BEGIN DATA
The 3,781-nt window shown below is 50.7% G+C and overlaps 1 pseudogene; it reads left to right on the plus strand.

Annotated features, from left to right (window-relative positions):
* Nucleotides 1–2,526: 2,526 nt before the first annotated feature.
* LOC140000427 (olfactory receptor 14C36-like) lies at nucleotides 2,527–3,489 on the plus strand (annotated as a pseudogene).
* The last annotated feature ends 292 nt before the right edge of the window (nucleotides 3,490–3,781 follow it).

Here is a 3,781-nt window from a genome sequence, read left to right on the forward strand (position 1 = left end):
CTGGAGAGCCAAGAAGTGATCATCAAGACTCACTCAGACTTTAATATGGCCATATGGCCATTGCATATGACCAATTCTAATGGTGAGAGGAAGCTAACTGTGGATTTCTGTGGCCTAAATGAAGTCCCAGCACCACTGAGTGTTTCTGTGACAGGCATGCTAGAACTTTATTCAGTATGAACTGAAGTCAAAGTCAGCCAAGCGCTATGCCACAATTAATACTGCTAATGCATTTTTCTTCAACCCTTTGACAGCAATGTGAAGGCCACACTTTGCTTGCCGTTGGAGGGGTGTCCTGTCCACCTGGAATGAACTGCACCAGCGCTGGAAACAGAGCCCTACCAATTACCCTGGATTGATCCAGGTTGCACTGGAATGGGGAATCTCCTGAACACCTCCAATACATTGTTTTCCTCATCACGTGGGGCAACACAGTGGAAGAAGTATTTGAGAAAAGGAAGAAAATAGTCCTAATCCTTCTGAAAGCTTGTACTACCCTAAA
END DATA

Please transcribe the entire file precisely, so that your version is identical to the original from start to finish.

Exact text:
The 3,781-nt window shown below is 50.7% G+C and overlaps 1 pseudogene; it reads left to right on the plus strand.

Annotated features, from left to right (window-relative positions):
* Nucleotides 1–2,526: 2,526 nt before the first annotated feature.
* LOC140000427 (olfactory receptor 14C36-like) lies at nucleotides 2,527–3,489 on the plus strand (annotated as a pseudogene).
* The last annotated feature ends 292 nt before the right edge of the window (nucleotides 3,490–3,781 follow it).

Here is a 3,781-nt window from a genome sequence, read left to right on the forward strand (position 1 = left end):
CTGGAGAGCCAAGAAGTGATCATCAAGACTCACTCAGACTTTAATATGGCCATATGGCCATTGCATATGACCAATTCTAATGGTGAGAGGAAGCTAACTGTGGATTTCTGTGGCCTAAATGAAGTCCCAGCACCACTGAGTGTTTCTGTGACAGGCATGCTAGAACTTTATTCAGTATGAACTGAAGTCAAAGTCAGCCAAGCGCTATGCCACAATTAATACTGCTAATGCATTTTTCTTCAACCCTTTGACAGCAATGTGAAGGCCACACTTTGCTTGCCGTTGGAGGGGTGTCCTGTCCACCTGGAATGAACTGCACCAGCGCTGGAAACAGAGCCCTACCAATTACCCTGGATTGATCCAGGTTGCACTGGAATGGGGAATCTCCTGAACACCTCCAATACATTGTTTTCCTCATCACGTGGGGCAACACAGTGGAAGAAGTATTTGAGAAAAGGAAGAAAATAGTCCTAATCCTTCTGAAAGCTTGTACTACCCTAAA